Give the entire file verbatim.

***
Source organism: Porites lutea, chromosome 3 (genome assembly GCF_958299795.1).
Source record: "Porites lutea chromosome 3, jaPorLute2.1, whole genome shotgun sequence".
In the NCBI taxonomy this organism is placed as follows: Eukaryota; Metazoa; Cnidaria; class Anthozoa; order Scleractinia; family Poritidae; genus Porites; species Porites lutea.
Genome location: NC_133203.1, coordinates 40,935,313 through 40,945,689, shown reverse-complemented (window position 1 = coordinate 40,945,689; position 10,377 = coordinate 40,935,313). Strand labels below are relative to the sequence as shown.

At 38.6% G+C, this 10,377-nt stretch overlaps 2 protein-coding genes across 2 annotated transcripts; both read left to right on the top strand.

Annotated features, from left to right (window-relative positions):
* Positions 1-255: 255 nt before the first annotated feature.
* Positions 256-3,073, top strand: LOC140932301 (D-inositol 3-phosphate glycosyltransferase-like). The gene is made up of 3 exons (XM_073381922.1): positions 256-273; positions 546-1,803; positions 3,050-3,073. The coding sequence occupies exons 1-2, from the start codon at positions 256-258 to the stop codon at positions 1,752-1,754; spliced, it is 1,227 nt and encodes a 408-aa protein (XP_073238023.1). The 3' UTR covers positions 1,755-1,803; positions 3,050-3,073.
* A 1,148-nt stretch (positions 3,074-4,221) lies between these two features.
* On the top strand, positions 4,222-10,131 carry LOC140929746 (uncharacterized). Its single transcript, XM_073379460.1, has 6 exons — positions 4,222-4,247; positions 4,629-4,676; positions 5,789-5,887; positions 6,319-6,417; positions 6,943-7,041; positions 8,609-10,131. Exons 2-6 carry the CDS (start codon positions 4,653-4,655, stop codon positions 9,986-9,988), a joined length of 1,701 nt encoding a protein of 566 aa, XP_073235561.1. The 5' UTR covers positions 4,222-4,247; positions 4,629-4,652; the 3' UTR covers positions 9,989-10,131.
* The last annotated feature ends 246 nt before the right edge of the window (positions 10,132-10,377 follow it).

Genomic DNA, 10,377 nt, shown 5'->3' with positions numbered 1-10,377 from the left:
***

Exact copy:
Source organism: Porites lutea, chromosome 3 (genome assembly GCF_958299795.1).
Source record: "Porites lutea chromosome 3, jaPorLute2.1, whole genome shotgun sequence".
In the NCBI taxonomy this organism is placed as follows: Eukaryota; Metazoa; Cnidaria; class Anthozoa; order Scleractinia; family Poritidae; genus Porites; species Porites lutea.
Genome location: NC_133203.1, coordinates 40,935,313 through 40,945,689, shown reverse-complemented (window position 1 = coordinate 40,945,689; position 10,377 = coordinate 40,935,313). Strand labels below are relative to the sequence as shown.

At 38.6% G+C, this 10,377-nt stretch overlaps 2 protein-coding genes across 2 annotated transcripts; both read left to right on the top strand.

Annotated features, from left to right (window-relative positions):
* Positions 1-255: 255 nt before the first annotated feature.
* Positions 256-3,073, top strand: LOC140932301 (D-inositol 3-phosphate glycosyltransferase-like). The gene is made up of 3 exons (XM_073381922.1): positions 256-273; positions 546-1,803; positions 3,050-3,073. The coding sequence occupies exons 1-2, from the start codon at positions 256-258 to the stop codon at positions 1,752-1,754; spliced, it is 1,227 nt and encodes a 408-aa protein (XP_073238023.1). The 3' UTR covers positions 1,755-1,803; positions 3,050-3,073.
* A 1,148-nt stretch (positions 3,074-4,221) lies between these two features.
* On the top strand, positions 4,222-10,131 carry LOC140929746 (uncharacterized). Its single transcript, XM_073379460.1, has 6 exons — positions 4,222-4,247; positions 4,629-4,676; positions 5,789-5,887; positions 6,319-6,417; positions 6,943-7,041; positions 8,609-10,131. Exons 2-6 carry the CDS (start codon positions 4,653-4,655, stop codon positions 9,986-9,988), a joined length of 1,701 nt encoding a protein of 566 aa, XP_073235561.1. The 5' UTR covers positions 4,222-4,247; positions 4,629-4,652; the 3' UTR covers positions 9,989-10,131.
* The last annotated feature ends 246 nt before the right edge of the window (positions 10,132-10,377 follow it).

Genomic DNA, 10,377 nt, shown 5'->3' with positions numbered 1-10,377 from the left: